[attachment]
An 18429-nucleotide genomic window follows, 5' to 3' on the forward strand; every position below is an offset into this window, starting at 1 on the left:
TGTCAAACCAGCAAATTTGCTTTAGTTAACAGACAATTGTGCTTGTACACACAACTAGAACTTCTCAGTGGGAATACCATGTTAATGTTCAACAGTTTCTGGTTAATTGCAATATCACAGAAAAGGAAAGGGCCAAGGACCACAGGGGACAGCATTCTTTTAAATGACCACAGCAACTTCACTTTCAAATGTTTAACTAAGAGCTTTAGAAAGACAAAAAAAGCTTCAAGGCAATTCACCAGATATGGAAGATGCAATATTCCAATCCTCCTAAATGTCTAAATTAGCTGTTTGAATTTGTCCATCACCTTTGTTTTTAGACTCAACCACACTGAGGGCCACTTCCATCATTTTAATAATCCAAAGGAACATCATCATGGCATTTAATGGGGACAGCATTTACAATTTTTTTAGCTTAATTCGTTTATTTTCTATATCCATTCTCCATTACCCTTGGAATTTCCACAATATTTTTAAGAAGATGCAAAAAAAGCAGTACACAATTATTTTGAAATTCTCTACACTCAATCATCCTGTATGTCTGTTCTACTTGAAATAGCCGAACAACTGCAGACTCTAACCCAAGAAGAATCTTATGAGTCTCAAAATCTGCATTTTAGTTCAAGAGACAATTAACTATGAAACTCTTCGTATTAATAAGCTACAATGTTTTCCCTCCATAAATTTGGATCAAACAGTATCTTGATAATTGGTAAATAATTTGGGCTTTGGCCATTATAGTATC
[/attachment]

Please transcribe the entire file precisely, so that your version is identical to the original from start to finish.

An 18429-nucleotide genomic window follows, 5' to 3' on the forward strand; every position below is an offset into this window, starting at 1 on the left:
TGTCAAACCAGCAAATTTGCTTTAGTTAACAGACAATTGTGCTTGTACACACAACTAGAACTTCTCAGTGGGAATACCATGTTAATGTTCAACAGTTTCTGGTTAATTGCAATATCACAGAAAAGGAAAGGGCCAAGGACCACAGGGGACAGCATTCTTTTAAATGACCACAGCAACTTCACTTTCAAATGTTTAACTAAGAGCTTTAGAAAGACAAAAAAAGCTTCAAGGCAATTCACCAGATATGGAAGATGCAATATTCCAATCCTCCTAAATGTCTAAATTAGCTGTTTGAATTTGTCCATCACCTTTGTTTTTAGACTCAACCACACTGAGGGCCACTTCCATCATTTTAATAATCCAAAGGAACATCATCATGGCATTTAATGGGGACAGCATTTACAATTTTTTTAGCTTAATTCGTTTATTTTCTATATCCATTCTCCATTACCCTTGGAATTTCCACAATATTTTTAAGAAGATGCAAAAAAAGCAGTACACAATTATTTTGAAATTCTCTACACTCAATCATCCTGTATGTCTGTTCTACTTGAAATAGCCGAACAACTGCAGACTCTAACCCAAGAAGAATCTTATGAGTCTCAAAATCTGCATTTTAGTTCAAGAGACAATTAACTATGAAACTCTTCGTATTAATAAGCTACAATGTTTTCCCTCCATAAATTTGGATCAAACAGTATCTTGATAATTGGTAAATAATTTGGGCTTTGGCCATTATAGTATC